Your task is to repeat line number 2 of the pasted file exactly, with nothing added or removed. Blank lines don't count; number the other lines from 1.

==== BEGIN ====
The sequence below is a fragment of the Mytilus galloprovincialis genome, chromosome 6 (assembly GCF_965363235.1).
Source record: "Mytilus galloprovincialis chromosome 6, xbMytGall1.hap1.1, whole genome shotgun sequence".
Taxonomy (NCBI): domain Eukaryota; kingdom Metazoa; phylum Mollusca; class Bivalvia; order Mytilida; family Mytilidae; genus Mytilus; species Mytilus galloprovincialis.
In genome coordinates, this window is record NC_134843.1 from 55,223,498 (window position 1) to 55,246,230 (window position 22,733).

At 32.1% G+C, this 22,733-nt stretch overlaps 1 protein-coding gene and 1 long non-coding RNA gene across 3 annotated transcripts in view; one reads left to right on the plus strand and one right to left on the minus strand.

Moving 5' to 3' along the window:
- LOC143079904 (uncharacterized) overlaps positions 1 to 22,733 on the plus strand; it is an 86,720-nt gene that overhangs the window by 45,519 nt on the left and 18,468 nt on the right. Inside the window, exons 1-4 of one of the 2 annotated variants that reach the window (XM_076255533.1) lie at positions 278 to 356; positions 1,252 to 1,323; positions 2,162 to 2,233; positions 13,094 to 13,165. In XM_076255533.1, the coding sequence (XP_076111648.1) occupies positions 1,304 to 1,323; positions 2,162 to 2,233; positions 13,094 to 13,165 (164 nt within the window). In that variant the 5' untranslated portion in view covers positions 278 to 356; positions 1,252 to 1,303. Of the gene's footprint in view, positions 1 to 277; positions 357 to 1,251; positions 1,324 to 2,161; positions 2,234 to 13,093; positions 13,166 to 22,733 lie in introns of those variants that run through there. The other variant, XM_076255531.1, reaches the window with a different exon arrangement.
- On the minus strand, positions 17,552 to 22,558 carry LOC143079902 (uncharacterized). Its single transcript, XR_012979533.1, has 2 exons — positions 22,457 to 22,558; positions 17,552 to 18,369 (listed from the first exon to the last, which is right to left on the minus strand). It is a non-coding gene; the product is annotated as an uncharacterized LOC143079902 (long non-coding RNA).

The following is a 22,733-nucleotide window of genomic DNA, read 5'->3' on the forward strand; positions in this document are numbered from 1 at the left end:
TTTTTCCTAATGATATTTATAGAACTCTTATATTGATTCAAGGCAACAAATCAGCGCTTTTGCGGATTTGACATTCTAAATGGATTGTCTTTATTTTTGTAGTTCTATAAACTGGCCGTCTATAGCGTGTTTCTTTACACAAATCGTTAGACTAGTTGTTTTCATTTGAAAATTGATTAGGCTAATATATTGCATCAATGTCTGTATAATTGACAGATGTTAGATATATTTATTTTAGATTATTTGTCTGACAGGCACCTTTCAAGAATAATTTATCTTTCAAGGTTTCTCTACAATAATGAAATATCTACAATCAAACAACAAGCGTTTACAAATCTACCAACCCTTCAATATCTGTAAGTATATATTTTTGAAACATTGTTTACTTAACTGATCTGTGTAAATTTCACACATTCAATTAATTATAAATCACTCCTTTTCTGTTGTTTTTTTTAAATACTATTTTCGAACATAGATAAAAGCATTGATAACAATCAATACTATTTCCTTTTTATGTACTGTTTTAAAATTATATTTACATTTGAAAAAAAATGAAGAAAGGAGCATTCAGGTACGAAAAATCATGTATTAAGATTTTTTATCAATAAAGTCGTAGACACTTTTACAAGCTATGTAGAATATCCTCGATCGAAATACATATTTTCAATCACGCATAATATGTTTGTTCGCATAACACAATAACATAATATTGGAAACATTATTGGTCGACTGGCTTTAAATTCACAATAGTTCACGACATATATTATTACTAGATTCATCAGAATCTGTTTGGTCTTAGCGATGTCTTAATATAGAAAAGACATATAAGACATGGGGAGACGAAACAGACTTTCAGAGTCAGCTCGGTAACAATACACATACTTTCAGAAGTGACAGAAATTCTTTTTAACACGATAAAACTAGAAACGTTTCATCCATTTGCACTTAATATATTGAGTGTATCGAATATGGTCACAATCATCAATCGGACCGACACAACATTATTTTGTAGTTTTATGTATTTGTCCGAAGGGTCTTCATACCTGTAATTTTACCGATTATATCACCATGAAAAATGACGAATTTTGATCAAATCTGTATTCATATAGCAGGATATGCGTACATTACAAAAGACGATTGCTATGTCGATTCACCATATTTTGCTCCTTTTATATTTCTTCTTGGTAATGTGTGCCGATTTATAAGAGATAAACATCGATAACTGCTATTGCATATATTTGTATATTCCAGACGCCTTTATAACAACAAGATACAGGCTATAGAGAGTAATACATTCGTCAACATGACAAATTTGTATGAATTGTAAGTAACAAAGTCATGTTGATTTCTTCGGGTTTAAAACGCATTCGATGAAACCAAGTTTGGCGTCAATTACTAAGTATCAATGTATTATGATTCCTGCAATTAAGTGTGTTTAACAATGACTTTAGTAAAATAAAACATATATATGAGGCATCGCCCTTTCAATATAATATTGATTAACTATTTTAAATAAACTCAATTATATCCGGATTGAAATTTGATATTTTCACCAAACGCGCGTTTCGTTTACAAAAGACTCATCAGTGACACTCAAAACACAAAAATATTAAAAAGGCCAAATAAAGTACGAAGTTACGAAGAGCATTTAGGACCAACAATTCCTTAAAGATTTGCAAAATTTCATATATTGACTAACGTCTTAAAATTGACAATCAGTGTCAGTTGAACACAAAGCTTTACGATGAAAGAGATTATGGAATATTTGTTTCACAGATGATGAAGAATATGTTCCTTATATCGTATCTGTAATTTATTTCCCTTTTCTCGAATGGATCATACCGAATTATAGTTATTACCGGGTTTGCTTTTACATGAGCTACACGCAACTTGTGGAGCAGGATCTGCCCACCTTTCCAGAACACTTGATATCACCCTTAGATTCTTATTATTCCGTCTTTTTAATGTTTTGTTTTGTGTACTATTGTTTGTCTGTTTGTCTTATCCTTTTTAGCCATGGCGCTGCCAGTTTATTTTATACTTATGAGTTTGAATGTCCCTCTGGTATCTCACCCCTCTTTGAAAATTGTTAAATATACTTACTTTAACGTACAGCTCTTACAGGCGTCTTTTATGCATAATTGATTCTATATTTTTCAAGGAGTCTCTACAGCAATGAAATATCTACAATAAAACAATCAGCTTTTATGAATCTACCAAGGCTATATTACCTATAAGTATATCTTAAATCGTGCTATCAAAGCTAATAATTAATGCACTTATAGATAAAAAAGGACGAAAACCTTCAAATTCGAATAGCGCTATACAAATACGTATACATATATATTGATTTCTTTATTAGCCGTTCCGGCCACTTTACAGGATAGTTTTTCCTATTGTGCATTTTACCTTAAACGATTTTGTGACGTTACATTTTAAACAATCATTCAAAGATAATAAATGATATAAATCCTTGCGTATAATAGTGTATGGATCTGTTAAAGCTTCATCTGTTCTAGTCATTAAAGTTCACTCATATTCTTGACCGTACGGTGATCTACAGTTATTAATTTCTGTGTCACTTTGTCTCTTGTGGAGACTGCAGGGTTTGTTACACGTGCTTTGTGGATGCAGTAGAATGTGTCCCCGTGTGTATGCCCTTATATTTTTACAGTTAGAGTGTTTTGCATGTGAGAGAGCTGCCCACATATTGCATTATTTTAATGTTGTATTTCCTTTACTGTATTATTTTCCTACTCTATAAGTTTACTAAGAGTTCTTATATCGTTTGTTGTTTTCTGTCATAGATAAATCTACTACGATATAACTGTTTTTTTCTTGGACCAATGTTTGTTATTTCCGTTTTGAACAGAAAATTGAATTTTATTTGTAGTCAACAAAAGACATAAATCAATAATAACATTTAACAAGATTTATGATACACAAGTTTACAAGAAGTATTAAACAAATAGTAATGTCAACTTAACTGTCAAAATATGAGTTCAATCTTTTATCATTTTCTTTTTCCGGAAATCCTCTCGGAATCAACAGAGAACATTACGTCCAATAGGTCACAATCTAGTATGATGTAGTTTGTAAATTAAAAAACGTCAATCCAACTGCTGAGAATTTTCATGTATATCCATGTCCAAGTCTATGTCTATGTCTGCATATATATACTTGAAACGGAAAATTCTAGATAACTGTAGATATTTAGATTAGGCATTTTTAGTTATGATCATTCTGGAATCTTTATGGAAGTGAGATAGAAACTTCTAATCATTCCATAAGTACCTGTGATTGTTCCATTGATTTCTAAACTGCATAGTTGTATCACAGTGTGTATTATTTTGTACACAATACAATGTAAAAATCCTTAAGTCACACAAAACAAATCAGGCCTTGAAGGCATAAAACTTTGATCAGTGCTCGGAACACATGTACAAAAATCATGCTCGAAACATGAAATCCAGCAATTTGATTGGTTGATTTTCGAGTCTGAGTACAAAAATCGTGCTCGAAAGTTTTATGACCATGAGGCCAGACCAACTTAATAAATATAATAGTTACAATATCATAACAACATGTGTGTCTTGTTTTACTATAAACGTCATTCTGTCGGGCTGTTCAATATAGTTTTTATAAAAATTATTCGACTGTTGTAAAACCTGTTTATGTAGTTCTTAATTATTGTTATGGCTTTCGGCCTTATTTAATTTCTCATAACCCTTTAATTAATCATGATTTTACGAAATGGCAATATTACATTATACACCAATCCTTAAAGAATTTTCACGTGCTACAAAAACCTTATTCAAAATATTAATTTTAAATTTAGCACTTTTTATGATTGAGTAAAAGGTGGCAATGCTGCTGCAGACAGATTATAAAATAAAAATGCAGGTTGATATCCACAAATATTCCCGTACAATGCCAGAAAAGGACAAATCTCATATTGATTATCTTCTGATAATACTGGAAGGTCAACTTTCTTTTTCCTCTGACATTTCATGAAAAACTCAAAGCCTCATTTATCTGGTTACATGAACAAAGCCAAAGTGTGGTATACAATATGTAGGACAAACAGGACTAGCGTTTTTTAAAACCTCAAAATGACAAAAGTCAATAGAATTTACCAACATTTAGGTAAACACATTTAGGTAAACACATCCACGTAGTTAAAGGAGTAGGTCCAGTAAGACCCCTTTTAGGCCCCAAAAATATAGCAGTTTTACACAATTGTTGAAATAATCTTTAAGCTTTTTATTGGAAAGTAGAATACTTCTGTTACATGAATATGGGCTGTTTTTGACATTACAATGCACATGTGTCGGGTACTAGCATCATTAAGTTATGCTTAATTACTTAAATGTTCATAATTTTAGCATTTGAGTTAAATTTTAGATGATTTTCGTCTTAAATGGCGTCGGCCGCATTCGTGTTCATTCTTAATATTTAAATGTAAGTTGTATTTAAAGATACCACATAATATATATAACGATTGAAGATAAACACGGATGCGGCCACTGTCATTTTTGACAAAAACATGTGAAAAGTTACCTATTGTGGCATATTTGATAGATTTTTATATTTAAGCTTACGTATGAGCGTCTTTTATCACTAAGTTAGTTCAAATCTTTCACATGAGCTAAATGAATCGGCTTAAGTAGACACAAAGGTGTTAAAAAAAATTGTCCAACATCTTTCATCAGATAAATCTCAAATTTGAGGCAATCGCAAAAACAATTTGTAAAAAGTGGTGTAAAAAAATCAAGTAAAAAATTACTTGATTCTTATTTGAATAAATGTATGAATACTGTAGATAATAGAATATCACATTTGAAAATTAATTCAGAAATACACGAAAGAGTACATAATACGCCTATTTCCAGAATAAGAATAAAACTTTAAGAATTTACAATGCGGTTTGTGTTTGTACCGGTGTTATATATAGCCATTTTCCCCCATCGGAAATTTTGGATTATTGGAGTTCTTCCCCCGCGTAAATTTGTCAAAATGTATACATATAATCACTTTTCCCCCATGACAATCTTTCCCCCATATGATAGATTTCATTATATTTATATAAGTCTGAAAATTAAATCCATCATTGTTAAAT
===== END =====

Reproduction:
Source record: "Mytilus galloprovincialis chromosome 6, xbMytGall1.hap1.1, whole genome shotgun sequence".